Why Bundy loves MasterChef
MASTERCHEF contestants might be heating up television ratings, but would they cut the mustard in Bundaberg restaurants?
Spinnakers chef Chris Kane said the show had changed the way people viewed food.
“Diners are so much better educated and more aware of food now, so you have to be really creative,” Mr Kane said.
“When the show publicises certain lines of product, it means the wholesalers take on more of those special or unusual products so there is greater variety.”
The kitchen veteran of 27 years said the competitors had proved they were on the boil.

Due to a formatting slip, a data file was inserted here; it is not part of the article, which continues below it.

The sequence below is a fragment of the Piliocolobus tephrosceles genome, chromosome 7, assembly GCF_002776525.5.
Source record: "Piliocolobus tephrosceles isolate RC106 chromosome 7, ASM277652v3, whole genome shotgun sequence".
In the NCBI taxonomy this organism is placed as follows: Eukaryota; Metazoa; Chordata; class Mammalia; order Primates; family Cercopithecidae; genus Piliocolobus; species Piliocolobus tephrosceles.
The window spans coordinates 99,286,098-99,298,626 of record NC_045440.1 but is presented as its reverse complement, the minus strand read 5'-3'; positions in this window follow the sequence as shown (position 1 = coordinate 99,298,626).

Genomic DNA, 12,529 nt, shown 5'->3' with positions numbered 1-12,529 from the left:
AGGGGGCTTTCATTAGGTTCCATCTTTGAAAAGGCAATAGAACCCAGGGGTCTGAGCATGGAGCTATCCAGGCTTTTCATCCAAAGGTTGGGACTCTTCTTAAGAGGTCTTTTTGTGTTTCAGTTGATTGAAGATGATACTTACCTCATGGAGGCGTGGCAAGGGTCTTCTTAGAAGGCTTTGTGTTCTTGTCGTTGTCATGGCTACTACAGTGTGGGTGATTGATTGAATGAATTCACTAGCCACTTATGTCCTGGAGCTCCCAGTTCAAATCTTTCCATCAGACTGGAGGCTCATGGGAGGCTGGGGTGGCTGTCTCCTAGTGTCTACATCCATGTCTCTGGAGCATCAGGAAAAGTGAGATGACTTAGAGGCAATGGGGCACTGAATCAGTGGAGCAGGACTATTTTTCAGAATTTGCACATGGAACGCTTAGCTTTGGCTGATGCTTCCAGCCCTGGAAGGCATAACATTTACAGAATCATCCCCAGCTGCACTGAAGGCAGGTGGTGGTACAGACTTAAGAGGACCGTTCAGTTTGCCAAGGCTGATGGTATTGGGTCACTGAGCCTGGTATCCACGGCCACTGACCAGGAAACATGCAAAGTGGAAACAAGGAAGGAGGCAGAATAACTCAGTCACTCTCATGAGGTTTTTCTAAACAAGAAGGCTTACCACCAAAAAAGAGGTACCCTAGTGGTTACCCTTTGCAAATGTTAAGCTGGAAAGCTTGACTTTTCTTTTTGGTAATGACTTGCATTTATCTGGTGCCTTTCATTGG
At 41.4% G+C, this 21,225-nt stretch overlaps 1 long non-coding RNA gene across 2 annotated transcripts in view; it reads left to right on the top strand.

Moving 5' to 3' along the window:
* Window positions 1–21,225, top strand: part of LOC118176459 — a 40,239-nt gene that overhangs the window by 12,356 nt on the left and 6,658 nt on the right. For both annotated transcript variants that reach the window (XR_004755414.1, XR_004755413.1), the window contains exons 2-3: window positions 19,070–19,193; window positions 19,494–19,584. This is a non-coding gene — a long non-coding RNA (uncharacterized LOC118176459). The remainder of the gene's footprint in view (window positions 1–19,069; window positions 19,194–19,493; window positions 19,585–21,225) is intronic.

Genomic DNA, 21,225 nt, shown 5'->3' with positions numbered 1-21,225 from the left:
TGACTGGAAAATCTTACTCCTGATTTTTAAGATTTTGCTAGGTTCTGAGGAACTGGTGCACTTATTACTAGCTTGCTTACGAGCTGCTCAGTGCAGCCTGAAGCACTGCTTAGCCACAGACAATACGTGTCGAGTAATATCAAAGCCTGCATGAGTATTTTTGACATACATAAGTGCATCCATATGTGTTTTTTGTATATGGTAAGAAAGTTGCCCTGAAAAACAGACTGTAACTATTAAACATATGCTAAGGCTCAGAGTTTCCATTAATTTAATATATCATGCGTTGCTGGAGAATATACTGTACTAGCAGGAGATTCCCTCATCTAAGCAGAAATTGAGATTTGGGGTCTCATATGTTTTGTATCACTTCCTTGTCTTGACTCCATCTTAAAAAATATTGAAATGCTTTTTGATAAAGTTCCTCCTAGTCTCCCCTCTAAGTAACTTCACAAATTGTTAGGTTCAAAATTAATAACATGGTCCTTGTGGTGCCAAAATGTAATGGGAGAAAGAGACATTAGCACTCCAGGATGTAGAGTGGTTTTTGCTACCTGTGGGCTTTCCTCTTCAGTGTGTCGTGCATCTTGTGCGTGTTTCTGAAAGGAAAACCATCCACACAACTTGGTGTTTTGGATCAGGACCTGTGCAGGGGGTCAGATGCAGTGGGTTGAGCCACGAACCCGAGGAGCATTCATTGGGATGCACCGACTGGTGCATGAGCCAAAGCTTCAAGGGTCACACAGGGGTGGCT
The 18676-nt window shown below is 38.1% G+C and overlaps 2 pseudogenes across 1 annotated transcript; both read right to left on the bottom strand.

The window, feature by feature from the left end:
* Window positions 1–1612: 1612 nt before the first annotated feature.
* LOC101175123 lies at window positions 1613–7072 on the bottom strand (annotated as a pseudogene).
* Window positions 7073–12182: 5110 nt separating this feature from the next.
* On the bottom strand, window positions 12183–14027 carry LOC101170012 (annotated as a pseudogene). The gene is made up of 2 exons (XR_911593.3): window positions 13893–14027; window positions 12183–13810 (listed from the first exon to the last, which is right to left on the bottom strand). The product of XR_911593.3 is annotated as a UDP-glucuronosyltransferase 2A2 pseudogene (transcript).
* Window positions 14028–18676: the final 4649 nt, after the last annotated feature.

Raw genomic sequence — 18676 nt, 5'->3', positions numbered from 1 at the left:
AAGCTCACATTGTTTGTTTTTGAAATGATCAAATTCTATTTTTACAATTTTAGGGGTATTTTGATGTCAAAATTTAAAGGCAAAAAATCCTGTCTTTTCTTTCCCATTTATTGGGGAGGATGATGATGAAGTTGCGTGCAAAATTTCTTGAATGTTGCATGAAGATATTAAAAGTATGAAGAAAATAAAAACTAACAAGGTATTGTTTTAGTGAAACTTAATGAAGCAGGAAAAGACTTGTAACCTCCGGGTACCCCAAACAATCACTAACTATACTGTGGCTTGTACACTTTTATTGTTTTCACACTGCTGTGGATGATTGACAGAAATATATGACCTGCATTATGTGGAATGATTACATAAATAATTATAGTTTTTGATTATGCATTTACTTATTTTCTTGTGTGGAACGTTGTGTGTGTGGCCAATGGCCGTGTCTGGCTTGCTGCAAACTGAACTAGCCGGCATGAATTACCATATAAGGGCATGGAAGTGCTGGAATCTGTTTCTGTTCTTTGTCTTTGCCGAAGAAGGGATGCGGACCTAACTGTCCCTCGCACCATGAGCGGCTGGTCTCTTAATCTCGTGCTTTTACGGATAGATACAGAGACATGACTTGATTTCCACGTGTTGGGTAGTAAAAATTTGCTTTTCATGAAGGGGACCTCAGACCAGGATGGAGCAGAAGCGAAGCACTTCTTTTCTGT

“I’d definitely hire them — they tick all the boxes in terms of motivation, enthusaism and high standards of food preparation,” he said.
But Pappardelles restauranteur Ralph Reali said he wasn’t convinced the TV stars would be up to the chop.
“It’s great entertainment, but at the end of the day, it’s highly unlikely they would become master chefs after a couple of weeks on television,” Mr Reali said.
“It takes years of experience and apprenticeships with different types of kitchens and foods to become a real master chef.”
He said the contestants wouldn’t understand the pressure-cooker nature of a restaurant kitchen.
“They’d need a lot more real experience and training,” he said.
“But it is good to see them cooking quality food instead of junk,” he said.